LOOK IN A NEW DIRECTION FOR HEALTH/HAPPINESS?
By Donald Ingwerson
As a former public school educator, I’ve often wondered why parents consistently rated their children’s schools better than schools that other children attended. It turns out that first-hand experience matters in how we perceive things.
I still recall the moment decades ago that my faith made a U-turn. It wasn’t so much a carefully thought-through turnaround as it was a desperate one. And it marked the end of weeks of periodic migraine headaches.
Almost daily I would experience those headaches and they’d bring to a halt whatever I was doing. When they happened during the workday I shut the office door and put my head down on the desk. I wasn’t inclined to use medication, and a friend of mine who struggled with the same problem, but who had tried several medications, said they brought him no relief.
Fixer Upper has taken HGTV by storm. It's the popular home design show featuring Chip and Joanna Gaines, a dynamic and totally endearing couple from Waco, Texas who are known for taking the worst house on the best street and turning it into the house everyone wants.
A video recently circulated on my Facebook news feed featuring Joanna's story of her inspiring trust in God's direction for her life purpose. Judging from the number of repeat shares, I suspect my husband and I weren't the only ones who got a bit misty-eyed after watching it.
Everyone has the right to know that they have something to contribute.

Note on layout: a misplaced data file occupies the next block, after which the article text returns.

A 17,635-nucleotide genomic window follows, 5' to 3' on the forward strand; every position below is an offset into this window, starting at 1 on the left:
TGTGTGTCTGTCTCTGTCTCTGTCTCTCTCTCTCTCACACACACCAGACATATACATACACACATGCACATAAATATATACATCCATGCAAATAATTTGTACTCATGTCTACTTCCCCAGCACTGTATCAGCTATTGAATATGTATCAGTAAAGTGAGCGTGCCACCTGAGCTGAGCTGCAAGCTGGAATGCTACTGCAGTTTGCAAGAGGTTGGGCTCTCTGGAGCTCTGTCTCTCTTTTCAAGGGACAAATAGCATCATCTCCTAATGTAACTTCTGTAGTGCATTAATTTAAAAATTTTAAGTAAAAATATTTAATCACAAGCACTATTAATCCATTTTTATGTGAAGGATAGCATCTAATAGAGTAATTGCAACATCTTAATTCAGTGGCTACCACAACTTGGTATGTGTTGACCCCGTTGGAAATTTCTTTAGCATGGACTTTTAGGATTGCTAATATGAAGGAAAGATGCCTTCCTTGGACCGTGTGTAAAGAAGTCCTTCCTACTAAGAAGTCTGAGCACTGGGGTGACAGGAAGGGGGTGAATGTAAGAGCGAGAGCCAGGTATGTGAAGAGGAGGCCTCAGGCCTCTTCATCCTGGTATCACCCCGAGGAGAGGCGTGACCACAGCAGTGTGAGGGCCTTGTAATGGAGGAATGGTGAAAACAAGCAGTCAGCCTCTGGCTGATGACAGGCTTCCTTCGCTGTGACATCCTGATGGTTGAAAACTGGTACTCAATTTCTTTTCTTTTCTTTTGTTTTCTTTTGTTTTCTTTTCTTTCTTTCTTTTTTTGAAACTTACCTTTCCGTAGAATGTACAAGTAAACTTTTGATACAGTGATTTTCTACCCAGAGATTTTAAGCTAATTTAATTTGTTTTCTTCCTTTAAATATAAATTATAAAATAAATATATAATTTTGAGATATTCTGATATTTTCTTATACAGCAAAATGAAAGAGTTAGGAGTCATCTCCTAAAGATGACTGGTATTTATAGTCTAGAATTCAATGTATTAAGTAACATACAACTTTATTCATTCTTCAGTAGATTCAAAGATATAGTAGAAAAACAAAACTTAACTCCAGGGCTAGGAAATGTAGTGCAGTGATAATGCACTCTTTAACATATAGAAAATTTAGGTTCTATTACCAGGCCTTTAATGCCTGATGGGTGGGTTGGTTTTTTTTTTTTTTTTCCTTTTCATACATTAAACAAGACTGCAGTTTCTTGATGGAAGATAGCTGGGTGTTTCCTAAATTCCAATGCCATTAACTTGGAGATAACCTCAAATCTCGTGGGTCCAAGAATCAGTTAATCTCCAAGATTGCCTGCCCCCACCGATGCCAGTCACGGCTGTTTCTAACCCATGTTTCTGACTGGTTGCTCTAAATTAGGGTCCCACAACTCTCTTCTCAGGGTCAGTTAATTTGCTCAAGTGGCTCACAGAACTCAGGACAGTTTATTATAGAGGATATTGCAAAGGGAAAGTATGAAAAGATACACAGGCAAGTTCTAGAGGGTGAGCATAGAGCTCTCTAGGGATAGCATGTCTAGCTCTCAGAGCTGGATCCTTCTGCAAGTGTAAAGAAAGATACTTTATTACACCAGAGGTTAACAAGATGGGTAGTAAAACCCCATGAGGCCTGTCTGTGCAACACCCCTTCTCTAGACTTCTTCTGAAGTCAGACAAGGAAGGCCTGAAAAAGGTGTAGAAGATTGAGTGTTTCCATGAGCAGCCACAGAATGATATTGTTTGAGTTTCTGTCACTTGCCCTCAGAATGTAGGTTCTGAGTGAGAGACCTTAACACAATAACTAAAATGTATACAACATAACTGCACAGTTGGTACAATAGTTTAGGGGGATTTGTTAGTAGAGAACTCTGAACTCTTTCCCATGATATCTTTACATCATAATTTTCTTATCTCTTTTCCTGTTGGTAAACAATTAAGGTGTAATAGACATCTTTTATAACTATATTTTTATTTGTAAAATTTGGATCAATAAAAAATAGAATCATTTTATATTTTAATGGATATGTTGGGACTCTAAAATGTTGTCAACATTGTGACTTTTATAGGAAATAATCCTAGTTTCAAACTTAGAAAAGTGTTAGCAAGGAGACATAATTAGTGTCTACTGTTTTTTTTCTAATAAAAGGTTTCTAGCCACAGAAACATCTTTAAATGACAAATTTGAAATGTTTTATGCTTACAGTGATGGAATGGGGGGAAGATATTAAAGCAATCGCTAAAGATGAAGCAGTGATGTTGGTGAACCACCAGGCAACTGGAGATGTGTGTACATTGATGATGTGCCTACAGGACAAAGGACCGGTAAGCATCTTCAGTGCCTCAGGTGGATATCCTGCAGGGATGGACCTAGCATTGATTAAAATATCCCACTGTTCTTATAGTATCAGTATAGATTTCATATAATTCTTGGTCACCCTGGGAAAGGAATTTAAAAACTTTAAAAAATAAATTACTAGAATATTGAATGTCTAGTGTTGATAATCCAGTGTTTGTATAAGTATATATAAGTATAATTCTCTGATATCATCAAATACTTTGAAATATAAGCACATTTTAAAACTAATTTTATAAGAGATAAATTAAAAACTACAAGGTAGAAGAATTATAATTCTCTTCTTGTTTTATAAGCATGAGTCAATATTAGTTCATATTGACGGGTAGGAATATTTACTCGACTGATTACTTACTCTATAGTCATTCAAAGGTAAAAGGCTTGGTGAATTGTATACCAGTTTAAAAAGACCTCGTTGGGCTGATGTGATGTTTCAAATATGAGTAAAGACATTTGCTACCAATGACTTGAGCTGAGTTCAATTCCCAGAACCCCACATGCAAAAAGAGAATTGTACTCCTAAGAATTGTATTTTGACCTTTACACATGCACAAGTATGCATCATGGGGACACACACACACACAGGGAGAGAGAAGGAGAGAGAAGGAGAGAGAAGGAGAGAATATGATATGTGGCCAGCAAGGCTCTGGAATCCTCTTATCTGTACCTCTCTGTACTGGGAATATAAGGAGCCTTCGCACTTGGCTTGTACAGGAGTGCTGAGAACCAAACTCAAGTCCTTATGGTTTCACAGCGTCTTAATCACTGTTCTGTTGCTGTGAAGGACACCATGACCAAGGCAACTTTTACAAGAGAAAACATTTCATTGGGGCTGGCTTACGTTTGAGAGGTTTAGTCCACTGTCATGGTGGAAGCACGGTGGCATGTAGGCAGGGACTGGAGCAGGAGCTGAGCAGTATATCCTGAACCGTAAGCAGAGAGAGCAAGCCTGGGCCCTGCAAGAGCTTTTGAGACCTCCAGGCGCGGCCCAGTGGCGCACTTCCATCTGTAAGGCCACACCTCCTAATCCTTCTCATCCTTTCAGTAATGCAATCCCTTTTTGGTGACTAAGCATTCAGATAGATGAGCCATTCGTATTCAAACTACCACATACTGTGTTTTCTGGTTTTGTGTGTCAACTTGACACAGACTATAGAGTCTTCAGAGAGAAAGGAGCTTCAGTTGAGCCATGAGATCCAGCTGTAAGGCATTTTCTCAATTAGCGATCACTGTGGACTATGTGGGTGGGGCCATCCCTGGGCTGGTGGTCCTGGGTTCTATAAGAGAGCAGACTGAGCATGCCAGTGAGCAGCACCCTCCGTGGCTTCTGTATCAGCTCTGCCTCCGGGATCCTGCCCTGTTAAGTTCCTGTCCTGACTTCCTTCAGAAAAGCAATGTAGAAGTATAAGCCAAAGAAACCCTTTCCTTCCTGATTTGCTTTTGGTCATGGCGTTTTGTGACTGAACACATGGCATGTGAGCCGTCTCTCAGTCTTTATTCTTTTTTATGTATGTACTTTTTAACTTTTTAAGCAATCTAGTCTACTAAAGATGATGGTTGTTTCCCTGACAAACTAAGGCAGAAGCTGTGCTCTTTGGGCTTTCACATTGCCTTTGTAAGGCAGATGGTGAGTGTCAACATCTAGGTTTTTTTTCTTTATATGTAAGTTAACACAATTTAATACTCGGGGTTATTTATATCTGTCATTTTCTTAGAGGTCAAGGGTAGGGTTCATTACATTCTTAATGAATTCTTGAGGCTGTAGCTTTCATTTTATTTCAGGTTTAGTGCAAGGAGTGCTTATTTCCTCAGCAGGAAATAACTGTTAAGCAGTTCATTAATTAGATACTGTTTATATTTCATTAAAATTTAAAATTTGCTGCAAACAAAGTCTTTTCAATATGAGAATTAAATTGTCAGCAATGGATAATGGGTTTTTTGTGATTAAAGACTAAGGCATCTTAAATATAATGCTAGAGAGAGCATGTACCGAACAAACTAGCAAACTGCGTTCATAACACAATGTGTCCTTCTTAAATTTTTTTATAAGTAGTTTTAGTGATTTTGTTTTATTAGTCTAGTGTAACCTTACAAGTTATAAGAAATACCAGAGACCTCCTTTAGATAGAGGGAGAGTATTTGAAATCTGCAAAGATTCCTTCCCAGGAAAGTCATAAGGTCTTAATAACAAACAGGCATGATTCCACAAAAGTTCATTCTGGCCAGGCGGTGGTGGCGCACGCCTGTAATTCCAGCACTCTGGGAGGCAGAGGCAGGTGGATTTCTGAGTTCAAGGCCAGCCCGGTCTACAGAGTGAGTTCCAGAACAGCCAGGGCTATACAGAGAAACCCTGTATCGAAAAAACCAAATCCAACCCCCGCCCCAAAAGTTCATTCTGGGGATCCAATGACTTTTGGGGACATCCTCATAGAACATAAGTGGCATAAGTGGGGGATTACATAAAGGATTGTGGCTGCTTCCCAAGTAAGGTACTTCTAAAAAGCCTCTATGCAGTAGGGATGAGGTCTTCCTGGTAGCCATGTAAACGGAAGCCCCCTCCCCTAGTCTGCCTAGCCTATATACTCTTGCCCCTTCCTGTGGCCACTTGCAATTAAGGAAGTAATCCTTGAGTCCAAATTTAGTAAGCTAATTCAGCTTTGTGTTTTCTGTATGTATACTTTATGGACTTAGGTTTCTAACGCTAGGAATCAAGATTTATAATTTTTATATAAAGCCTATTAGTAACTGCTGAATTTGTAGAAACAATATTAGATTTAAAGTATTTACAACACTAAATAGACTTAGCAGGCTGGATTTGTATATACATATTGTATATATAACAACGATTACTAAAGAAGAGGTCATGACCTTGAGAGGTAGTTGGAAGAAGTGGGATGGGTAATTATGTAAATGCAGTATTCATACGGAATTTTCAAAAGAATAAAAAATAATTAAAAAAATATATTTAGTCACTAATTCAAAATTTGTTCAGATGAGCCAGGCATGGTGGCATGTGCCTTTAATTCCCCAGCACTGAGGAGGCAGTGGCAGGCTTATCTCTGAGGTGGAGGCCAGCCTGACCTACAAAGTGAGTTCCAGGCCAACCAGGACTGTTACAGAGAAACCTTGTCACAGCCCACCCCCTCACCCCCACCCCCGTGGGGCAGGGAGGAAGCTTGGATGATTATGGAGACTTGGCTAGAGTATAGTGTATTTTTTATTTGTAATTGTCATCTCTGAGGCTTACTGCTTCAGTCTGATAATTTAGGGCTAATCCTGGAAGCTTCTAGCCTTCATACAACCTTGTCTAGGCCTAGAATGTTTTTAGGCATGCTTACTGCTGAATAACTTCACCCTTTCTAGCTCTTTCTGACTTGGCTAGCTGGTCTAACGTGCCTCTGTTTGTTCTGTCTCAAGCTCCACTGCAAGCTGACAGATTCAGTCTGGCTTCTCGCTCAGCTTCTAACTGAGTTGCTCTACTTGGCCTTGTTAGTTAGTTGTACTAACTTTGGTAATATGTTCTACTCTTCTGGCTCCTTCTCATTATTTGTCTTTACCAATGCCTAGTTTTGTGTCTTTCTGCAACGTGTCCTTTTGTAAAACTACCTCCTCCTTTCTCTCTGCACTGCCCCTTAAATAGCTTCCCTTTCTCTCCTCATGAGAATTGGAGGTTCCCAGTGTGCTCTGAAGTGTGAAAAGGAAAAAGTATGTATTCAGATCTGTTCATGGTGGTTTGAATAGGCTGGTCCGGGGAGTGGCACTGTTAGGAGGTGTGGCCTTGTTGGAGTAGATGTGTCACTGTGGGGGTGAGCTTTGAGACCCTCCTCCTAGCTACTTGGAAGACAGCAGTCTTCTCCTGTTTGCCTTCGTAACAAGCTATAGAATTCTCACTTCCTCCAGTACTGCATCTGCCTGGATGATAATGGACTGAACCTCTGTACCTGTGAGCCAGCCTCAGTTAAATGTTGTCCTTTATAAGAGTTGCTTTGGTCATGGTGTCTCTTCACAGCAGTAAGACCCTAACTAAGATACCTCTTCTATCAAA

By Anna Bowness-Park
The recent movie, “The Second Best Marigold Hotel,” stars a cast of my favourite older British actors playing the roles of seniors living in India. To me, like the first movie about the Marigold Hotel, this one is not so much about age as it is about life. Whether it is the cranky but wise Muriel (played by Maggie Smith), hilariously dressing down an American waiter on the proper way to serve tea, or Sonny, the young hotel manager (Dev Patel), whose insecurity about his upcoming nuptials threatens to derail the wedding, it’s life in all its tender, poignant and funny moments that is examined, against a backdrop of the color and vibrancy of India.
MANY Christians and Bible scholars appreciate the soaring beauty, simplicity and spiritual insight of the Biblical parable, ‘The Good Samaritan’, related by Christ Jesus to a certain lawyer in Luke 10:25-37. Jesus related this parable to the lawyer, who had asked him what he needed to do in order to have eternal life. Jesus aptly told him to do what his profession, the law, said he should do. Being versed in the law, the lawyer was quick to point out the requirement of the law, which he said was loving God and loving neighbours as the prerequisite for gaining eternal life.
Until recently, any recovery from serious disease not involving medical intervention was usually dismissed as little more than “spontaneous remission,” generally defined as the unexpected disappearance of a particular ailment by inexplicable means.
Ken Burns’ new documentary series, "Cancer, the Emperor of All Maladies", highlights “the longest running war in human history”. But stories like that of Anita Moorjani suggest there could be other ways to find freedom from such a devastating diagnosis.
Could the seed of what a writer recently called “arguably our most feared disease” lie in something as simple as a thought?